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Yoga and Parkinson's Disease: A Holistic Approach to Well-Being


One man and four women beggining a yoga class

Parkinson's disease is a neurodegenerative disorder that affects movement, balance, and overall quality of life. While there is currently no cure, emerging research suggests that incorporating yoga into the management plan for individuals with Parkinson's may offer a range of physical and mental health benefits. We offer a brief review of the scientific evidence supporting the use of yoga for Parkinson's disease and how it can contribute to a holistic approach to well-being.


Yoga and Parkinson's Disease: Motor Function

Yoga is renowned for its ability to improve flexibility and mobility, and one of the hallmark symptoms of Parkinson's disease is impaired motor function. Several studies have shown that individuals with Parkinson’s disease who participated in a structured yoga program experienced improvements in motor function, including walking (Cheung et al. 2018; Kwok et al. 2022; Van Sharma et al. 2015; Puymbroek et al. 2018).


Yoga and Parkinson's Disease: Balance

Balance issues are a significant concern for individuals with Parkinson's disease, increasing the risk of falls. Researchers have investigated yoga's impact on balance in people with Parkinson’s and found promising results, including improvement in standardized measures of balance and a reduction in the risk of falling (Elangovan et al. 2020; Sharma et al. 2015; Van Puymbroek et al. 2018).


Yoga and Parkinson's Disease: Cognition

Cognitive decline is a concern for individuals with Parkinson's disease. A pilot study by Cheung et al. 2018 explored the feasibility and impact of yoga on cognition in persons with Parkinson’s disease. The results suggested that regular yoga practice may positively affect cognitive function, providing a potential avenue for addressing cognitive challenges associated with the disease.


Yoga and Parkinson's Disease: Psychological Well-Being

The mind-body connection is a central focus of yoga, including mindfulness, breathing, and relaxation. Individuals with Parkinson's often experience stress, anxiety, and depression. In several studies, yoga's mind-body approach has been shown to reduce depression and anxiety and depression in individuals with Parkinson’s disease (Kwok et al. 2019; James-Palmer & Daneault 2022), as well as reports of improved quality of life (Kwok et al. 2022; Thunga et al. 2022).


All the studies reported here demonstrate the potential benefits of yoga, and only a few mild adverse events have been reported, suggesting that yoga, when appropriately supervised yoga, is safe for individuals with Parkinson’s disease. Although much is known about the short-term benefits of yoga, more research is needed to establish the long-term effects of yoga on Parkinson's disease and to understand how different styles of yoga impact individuals differently.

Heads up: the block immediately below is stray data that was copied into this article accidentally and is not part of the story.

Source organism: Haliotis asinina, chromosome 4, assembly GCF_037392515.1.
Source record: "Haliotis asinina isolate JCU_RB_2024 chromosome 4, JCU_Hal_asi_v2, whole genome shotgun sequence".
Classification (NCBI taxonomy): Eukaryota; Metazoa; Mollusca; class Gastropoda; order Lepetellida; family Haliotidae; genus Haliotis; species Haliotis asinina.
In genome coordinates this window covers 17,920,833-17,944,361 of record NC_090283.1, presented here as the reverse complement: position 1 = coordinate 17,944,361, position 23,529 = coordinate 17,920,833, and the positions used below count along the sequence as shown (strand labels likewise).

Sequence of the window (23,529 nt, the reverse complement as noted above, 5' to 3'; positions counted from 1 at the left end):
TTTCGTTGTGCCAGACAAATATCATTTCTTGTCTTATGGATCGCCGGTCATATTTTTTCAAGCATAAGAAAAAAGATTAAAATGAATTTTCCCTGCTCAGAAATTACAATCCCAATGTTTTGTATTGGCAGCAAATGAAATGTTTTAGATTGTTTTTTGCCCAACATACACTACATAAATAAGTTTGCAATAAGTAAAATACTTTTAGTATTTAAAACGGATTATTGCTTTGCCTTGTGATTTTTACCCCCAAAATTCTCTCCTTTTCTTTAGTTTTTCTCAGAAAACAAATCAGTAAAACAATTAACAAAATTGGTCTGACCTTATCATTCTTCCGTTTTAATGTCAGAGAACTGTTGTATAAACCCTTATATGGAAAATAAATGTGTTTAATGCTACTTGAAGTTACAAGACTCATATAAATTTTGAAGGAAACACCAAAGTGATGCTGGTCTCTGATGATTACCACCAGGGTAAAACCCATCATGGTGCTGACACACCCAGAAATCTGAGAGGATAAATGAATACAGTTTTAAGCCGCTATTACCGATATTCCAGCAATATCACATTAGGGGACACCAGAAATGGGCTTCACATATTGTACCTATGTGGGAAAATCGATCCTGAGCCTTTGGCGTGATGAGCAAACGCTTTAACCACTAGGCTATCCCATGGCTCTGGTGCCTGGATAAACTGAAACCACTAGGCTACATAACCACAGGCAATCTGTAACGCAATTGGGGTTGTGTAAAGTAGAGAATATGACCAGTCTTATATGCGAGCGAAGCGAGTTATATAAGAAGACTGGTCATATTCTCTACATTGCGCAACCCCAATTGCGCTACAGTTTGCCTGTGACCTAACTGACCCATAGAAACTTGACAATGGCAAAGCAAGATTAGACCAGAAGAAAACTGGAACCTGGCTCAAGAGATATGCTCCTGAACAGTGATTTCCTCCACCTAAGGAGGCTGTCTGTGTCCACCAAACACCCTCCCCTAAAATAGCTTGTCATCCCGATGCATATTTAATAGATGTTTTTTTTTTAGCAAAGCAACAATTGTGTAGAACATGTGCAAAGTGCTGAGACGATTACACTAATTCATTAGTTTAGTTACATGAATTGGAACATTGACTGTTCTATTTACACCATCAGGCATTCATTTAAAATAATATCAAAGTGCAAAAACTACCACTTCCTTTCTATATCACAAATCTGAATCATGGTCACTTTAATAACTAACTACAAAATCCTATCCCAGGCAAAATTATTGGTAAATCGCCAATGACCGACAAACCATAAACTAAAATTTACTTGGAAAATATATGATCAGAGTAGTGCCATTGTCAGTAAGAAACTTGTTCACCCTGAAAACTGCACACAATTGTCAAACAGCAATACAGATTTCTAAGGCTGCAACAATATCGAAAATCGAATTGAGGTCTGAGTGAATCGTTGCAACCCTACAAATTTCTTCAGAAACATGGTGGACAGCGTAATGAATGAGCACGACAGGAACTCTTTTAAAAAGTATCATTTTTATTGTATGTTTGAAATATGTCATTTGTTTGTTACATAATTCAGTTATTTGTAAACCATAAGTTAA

References

Cheung et al (2018). Effects of yoga on oxidative stress, motor function, and non-motor symptoms in Parkinson’s disease: a pilot randomized controlled trial. Pilot and Feasibility Studies, 4, 162.


Elangovan et al. (2020). Hatha yoga training improves standing balance but not gait in Parkinson's disease. Sports Medicine and Health Science, 2(2), 80–88.


James-Palmer & Daneault (2022). Tele-yoga for the management of Parkinson disease: A safety and feasibility trial. Digital Health, 8, 20552076221119327.


Kwok et al. (2019). Effects of mindfulness yoga vs stretching and resistance training exercises on anxiety and depression for people with Parkinson disease. JAMA Neurology, 76(7), 755–763.


Kwok et al. (2022). Effects of mindfulness yoga versus conventional physical exercises on symptom experiences and health-related quality of life in people with Parkinson’s disease: The potential mediating roles of anxiety and depression. Annals of Behavioral Medicine, 56(10), 1068–1081.


Sharma et al (2015). A randomized controlled pilot study of the therapeutic effects of yoga in people with Parkinson's disease. International Journal of Yoga, 8(1):74-9.


Thunga et al. (2022). Comparison of yoga and physiotherapy on motor neuropsychiatric symptoms and quality of life in Parkinson’s disease. Annals of Movement Disorders, 5(1), 55-64.


Van Puymbroeck et al. (2018.) Functional improvements in Parkinson’s disease following a randomized trial of yoga. Evidence-Based Complementary and Alternative Medicine: eCAM, 2018, 8516351.


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